The Internet of Things (IoT) continues to evolve and even more connected devices are set to appear on the market this year. With increasing amounts of data being shared and generated by these devices, though, the security question is more important than ever. Advancements in technology and improved connectivity mean that cyber criminals are maturing too, and last year’s DDoS attack on streaming applications like Spotify and Netflix demonstrated how vulnerable machines can be.
In order to protect users and connected devices, IoT security requires some serious measures. With modern cyber attacks, it’s no longer enough for a user just to change their passwords once every couple of months. In the recent
DDoS attack, users couldn’t change their passwords, which created the perfect conditions for Mirai opening
- a malware that turns a computer system running Linux into remotely controlled bots. The botnet is capable of targeting a wide range of connected devices, which are then unable to protect personal data.
Advanced security requires time, funding, and thorough testing, but
in order to stay relevant in a hyper-competitive environment, some manufacturers try to reduce time to market by underdeveloping or ignoring vital security features. However, it is up to them to provide the right level of cyber security for users, otherwise, it won’t take long before someone launches another attack that could severely damage corporate reputation.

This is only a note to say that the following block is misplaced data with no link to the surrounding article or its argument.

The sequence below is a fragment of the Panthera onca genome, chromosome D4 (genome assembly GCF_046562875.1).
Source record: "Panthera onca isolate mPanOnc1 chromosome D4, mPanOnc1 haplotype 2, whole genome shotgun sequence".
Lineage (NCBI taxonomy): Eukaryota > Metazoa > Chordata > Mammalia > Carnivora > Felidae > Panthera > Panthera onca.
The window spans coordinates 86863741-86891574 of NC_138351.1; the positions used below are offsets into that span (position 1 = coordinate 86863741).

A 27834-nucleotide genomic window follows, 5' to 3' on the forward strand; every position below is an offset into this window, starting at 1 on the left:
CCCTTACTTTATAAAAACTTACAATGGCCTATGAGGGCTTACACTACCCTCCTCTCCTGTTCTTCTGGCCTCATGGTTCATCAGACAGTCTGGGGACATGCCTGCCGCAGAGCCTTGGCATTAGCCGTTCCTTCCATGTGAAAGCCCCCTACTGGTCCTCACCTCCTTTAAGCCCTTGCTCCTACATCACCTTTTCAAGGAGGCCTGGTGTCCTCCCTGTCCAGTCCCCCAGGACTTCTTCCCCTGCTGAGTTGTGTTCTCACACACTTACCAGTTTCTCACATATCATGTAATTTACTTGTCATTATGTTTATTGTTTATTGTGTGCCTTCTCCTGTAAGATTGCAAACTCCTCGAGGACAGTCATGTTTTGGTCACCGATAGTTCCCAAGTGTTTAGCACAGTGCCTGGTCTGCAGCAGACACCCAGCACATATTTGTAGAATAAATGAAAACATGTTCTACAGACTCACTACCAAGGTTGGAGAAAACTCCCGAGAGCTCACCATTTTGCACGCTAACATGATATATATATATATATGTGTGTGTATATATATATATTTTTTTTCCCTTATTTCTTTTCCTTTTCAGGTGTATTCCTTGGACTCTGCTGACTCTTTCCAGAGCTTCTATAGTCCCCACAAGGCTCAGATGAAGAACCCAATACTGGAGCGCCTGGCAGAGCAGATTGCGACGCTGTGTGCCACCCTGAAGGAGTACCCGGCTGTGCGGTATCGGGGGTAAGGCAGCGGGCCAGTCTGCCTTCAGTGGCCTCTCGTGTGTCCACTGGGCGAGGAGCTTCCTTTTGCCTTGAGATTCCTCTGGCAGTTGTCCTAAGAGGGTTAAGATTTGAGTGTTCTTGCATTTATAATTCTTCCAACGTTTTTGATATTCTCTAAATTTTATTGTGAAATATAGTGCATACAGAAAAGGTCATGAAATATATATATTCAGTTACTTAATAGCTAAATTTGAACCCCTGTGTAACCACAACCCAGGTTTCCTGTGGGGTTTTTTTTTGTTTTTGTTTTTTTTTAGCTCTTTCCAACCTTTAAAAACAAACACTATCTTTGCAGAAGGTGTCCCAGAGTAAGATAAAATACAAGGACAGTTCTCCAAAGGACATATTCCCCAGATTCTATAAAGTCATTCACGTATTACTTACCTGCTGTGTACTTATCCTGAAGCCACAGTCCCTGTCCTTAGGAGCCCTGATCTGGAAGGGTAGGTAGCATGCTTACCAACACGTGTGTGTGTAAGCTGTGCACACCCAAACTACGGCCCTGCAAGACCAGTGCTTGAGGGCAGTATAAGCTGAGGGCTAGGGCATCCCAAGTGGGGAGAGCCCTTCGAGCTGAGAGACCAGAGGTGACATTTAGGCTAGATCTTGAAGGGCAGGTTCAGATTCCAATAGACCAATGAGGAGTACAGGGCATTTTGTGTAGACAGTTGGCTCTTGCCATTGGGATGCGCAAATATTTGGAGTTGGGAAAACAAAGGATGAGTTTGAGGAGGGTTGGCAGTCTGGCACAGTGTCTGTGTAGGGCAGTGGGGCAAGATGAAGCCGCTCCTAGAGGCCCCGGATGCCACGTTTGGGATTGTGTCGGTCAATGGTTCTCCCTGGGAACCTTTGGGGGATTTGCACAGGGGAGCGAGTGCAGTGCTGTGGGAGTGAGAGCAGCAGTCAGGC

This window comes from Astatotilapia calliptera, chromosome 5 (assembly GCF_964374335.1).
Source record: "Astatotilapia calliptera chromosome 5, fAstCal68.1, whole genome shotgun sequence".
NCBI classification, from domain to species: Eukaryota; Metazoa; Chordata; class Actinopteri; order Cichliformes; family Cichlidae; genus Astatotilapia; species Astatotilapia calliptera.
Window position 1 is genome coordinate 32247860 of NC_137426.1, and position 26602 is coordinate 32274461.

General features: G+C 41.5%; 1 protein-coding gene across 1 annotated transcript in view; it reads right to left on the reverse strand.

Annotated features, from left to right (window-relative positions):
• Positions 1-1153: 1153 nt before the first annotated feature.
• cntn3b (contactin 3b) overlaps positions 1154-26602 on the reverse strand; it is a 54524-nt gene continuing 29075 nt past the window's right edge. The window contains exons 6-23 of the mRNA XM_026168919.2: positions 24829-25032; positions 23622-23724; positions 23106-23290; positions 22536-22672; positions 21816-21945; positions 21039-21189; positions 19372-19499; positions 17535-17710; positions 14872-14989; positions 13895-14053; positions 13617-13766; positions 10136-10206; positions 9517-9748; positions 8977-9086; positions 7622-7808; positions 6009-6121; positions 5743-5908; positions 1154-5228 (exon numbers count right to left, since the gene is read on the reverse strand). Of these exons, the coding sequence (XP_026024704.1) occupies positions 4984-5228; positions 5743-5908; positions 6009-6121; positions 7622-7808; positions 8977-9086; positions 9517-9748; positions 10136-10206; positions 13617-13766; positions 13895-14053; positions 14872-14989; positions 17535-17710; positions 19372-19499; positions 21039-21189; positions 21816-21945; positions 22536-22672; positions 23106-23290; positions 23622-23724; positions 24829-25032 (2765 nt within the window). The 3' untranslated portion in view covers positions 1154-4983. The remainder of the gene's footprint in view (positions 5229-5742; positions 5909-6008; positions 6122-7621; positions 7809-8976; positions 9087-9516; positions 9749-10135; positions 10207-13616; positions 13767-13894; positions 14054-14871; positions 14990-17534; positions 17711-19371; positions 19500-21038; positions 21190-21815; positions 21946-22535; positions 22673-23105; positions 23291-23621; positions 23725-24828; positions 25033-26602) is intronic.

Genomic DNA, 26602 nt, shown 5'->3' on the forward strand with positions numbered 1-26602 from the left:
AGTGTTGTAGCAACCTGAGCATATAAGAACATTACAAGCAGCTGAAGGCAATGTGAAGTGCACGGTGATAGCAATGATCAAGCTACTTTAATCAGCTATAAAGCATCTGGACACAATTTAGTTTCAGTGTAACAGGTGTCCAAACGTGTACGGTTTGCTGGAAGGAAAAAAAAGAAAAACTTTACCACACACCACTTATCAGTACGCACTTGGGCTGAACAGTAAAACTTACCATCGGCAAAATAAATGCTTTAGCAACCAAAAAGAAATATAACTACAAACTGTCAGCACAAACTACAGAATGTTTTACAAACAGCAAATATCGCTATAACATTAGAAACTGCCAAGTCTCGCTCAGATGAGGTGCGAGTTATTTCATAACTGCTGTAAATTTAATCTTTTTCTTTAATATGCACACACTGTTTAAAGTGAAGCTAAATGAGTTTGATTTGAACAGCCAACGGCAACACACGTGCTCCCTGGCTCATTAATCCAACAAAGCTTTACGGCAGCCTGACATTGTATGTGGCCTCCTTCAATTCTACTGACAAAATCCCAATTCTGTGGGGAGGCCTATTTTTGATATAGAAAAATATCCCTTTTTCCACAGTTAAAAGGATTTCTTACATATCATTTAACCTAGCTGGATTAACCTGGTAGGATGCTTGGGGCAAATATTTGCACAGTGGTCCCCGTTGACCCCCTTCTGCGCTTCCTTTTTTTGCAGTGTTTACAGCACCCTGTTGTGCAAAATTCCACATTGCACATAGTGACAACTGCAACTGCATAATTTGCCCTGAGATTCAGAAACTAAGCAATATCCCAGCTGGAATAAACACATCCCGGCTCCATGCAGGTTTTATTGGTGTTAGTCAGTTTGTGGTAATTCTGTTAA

Protection of the IoT is a costly affair, however, it’s much cheaper to test and experiment at early product stages than deal with hacked smart devices post factum. One consequence of a failure to adequately invest early in testing is that more money has to be spent on the potential recall of products and it will take time for PR and marketing teams to fix the reputational damage. In such a competitive market, where over a billion of connected devices are expected to be deployed by 2020, there is no room for mistakes.
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